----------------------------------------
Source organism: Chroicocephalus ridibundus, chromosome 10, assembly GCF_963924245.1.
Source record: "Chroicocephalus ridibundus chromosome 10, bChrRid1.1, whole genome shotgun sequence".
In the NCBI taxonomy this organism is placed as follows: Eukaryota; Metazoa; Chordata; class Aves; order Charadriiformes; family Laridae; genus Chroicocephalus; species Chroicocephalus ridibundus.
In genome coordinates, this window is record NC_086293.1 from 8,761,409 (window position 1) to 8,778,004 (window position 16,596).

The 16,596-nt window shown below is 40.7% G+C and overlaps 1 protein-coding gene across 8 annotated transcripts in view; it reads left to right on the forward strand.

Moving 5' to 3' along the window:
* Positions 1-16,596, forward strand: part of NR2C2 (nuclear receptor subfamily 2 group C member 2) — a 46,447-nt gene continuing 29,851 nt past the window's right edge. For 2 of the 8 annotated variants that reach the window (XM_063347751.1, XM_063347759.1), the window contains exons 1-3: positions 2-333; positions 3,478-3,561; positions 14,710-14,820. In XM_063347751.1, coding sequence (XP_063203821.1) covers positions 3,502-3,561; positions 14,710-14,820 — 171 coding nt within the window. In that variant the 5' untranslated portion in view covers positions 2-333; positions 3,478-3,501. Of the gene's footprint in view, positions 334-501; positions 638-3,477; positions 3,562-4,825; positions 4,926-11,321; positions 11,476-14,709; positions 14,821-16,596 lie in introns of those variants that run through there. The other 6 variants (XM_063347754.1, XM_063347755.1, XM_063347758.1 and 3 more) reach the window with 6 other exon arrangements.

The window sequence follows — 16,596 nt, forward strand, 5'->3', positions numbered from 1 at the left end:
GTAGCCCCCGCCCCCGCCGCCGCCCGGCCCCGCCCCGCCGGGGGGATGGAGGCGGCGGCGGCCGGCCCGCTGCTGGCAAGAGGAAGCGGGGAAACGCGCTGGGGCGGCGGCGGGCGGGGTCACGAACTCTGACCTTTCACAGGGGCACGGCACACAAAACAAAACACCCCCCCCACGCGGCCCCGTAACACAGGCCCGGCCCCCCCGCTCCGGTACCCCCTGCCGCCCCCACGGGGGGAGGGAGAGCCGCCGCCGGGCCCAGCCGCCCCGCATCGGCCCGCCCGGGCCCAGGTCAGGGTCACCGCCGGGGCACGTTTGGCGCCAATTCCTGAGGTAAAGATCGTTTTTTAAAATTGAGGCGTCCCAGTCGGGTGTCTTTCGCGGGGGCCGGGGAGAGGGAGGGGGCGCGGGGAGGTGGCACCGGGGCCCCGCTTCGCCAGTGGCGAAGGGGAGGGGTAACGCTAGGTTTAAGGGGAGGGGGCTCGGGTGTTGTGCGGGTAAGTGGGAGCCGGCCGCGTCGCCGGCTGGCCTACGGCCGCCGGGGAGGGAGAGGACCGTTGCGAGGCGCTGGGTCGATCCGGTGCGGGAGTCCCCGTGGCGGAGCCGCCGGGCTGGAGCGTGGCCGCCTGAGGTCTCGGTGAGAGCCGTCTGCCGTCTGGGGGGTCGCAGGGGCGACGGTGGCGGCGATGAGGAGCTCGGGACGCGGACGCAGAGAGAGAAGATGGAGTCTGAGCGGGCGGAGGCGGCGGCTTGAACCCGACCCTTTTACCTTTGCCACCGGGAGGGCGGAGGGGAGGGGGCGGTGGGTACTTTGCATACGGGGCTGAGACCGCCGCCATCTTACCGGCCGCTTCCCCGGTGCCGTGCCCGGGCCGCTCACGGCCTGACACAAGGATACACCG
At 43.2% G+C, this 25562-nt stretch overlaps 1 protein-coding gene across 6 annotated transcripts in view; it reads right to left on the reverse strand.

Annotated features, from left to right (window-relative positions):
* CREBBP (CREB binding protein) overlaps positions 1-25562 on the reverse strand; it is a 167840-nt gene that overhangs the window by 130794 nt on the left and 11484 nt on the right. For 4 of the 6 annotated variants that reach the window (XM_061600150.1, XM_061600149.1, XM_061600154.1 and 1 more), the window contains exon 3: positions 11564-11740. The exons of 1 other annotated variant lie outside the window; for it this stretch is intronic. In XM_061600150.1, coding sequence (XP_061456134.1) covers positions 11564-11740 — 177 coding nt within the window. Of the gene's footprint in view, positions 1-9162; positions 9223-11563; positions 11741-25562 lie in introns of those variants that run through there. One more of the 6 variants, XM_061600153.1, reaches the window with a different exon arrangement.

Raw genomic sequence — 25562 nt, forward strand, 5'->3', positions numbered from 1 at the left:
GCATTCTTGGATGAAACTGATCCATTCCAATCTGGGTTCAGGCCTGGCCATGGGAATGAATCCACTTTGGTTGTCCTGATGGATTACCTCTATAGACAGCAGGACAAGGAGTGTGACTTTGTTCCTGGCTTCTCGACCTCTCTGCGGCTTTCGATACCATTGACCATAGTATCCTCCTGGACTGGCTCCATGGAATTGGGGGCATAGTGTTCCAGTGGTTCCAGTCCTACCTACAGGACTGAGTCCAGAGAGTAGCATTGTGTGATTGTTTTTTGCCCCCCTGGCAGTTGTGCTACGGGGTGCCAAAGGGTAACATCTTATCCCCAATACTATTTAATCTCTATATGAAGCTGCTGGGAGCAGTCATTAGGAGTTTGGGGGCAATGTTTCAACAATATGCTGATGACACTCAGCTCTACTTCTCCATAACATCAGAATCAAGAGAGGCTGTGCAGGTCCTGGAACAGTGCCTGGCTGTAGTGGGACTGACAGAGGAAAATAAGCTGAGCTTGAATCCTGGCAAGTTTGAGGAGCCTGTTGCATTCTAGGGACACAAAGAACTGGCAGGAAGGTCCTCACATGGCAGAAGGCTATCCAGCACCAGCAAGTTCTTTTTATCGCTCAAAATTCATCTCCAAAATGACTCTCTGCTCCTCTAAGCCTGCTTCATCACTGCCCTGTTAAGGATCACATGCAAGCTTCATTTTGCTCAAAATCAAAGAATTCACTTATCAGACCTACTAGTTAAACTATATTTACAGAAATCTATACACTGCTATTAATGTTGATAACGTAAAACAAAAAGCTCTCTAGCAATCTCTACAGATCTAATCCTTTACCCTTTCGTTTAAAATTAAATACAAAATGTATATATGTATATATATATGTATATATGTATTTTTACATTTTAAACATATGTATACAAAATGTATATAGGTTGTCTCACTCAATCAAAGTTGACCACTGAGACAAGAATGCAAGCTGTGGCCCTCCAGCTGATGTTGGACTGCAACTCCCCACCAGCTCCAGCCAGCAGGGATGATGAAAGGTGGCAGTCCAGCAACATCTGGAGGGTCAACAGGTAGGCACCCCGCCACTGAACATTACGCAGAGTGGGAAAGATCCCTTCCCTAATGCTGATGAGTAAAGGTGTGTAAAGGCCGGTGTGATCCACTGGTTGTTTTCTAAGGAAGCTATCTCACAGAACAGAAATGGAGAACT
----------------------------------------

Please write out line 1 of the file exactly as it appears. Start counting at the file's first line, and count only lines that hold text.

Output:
Source organism: Chroicocephalus ridibundus, chromosome 10, assembly GCF_963924245.1.